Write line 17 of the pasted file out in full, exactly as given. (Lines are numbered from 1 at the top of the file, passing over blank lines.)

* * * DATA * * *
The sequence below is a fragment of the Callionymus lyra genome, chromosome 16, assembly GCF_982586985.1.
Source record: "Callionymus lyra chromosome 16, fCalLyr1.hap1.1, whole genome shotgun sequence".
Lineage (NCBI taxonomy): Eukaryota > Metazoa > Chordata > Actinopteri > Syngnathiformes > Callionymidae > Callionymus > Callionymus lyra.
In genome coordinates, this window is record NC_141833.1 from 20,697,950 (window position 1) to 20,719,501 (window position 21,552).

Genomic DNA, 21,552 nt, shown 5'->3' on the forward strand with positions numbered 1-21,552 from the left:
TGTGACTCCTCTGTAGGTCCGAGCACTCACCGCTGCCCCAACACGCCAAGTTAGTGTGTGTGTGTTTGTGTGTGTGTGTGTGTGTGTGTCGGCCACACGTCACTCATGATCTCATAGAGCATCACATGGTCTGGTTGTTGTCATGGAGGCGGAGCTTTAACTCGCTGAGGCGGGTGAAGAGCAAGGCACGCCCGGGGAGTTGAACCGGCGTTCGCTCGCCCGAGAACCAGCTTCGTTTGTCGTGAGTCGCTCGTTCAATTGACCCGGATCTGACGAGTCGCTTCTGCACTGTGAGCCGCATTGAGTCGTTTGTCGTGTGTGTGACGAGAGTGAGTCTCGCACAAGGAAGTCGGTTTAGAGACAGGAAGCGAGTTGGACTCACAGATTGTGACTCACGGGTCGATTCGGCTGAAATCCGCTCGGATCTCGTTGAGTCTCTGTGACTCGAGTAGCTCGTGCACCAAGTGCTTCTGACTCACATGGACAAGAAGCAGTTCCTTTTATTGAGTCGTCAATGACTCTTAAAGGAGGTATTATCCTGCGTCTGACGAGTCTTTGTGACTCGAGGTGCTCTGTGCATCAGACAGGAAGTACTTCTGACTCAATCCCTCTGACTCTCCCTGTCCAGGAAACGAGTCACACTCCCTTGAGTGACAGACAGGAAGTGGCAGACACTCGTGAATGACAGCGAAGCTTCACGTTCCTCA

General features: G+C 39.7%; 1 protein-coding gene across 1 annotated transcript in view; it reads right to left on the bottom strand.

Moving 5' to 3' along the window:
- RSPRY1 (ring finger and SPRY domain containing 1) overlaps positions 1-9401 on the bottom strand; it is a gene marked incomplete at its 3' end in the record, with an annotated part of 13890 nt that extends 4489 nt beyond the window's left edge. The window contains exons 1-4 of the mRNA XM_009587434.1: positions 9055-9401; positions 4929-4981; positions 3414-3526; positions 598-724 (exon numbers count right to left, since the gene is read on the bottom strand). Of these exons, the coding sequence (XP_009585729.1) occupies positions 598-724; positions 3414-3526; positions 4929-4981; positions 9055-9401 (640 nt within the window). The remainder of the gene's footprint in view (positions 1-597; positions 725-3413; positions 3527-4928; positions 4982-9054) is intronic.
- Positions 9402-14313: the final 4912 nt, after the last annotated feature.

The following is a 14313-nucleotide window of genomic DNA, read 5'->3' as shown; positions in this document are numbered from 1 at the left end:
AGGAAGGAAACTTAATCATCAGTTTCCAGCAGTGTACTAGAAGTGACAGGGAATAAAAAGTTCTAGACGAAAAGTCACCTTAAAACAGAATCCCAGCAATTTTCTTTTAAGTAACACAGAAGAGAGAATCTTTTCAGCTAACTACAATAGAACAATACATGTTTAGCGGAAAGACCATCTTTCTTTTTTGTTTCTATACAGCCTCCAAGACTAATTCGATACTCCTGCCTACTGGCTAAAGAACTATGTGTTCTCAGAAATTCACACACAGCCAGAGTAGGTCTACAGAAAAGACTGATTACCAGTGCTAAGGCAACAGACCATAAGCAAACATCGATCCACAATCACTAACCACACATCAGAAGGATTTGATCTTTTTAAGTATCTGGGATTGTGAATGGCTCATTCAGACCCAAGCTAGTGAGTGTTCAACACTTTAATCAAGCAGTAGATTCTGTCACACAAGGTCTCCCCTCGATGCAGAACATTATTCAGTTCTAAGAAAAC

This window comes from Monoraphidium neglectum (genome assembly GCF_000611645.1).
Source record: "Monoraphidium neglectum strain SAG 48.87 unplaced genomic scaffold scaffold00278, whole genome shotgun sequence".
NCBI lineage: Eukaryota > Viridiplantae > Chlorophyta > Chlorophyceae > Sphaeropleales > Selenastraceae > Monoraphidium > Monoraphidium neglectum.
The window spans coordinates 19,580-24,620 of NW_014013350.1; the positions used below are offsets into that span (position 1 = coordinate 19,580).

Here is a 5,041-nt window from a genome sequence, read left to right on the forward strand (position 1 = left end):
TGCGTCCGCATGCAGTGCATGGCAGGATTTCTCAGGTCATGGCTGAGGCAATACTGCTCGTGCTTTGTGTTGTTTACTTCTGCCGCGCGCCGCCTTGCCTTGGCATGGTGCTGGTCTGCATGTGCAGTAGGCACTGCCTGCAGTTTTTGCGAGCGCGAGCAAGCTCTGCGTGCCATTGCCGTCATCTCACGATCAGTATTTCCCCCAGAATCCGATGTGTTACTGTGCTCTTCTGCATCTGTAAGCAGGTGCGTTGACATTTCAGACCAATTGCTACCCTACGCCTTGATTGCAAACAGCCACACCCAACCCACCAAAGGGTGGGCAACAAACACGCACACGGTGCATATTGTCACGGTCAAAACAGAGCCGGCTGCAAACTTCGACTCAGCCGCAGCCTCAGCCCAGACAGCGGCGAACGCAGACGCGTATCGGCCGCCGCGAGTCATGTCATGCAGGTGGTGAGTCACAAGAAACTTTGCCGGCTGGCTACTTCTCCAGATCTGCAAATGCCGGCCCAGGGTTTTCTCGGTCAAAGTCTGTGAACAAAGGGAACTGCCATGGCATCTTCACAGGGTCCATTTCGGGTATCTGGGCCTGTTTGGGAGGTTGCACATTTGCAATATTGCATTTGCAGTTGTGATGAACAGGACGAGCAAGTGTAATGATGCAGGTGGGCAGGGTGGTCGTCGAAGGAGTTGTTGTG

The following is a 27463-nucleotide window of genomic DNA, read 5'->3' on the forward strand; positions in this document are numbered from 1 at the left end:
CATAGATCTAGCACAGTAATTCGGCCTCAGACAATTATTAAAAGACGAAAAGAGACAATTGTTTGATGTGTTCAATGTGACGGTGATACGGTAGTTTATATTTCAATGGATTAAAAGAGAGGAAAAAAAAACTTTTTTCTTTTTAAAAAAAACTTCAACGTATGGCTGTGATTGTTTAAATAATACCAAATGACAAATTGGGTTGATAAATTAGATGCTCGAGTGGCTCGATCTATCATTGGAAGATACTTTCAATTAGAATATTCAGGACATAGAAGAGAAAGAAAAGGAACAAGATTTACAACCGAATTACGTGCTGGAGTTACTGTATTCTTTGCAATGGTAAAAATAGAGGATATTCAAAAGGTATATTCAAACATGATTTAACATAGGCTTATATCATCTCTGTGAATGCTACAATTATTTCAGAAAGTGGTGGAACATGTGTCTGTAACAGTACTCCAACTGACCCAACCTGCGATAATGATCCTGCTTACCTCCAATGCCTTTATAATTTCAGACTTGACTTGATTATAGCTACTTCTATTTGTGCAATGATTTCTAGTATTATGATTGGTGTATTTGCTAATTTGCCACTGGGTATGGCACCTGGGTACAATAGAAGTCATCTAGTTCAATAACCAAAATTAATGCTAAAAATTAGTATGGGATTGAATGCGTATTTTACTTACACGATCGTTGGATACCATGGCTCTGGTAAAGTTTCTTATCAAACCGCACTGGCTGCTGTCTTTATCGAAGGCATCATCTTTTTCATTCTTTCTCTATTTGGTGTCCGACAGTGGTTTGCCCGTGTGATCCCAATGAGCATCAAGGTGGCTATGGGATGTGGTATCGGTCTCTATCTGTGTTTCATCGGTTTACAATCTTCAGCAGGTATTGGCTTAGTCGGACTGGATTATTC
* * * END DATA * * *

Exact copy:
Here is a 5,041-nt window from a genome sequence, read left to right on the forward strand (position 1 = left end):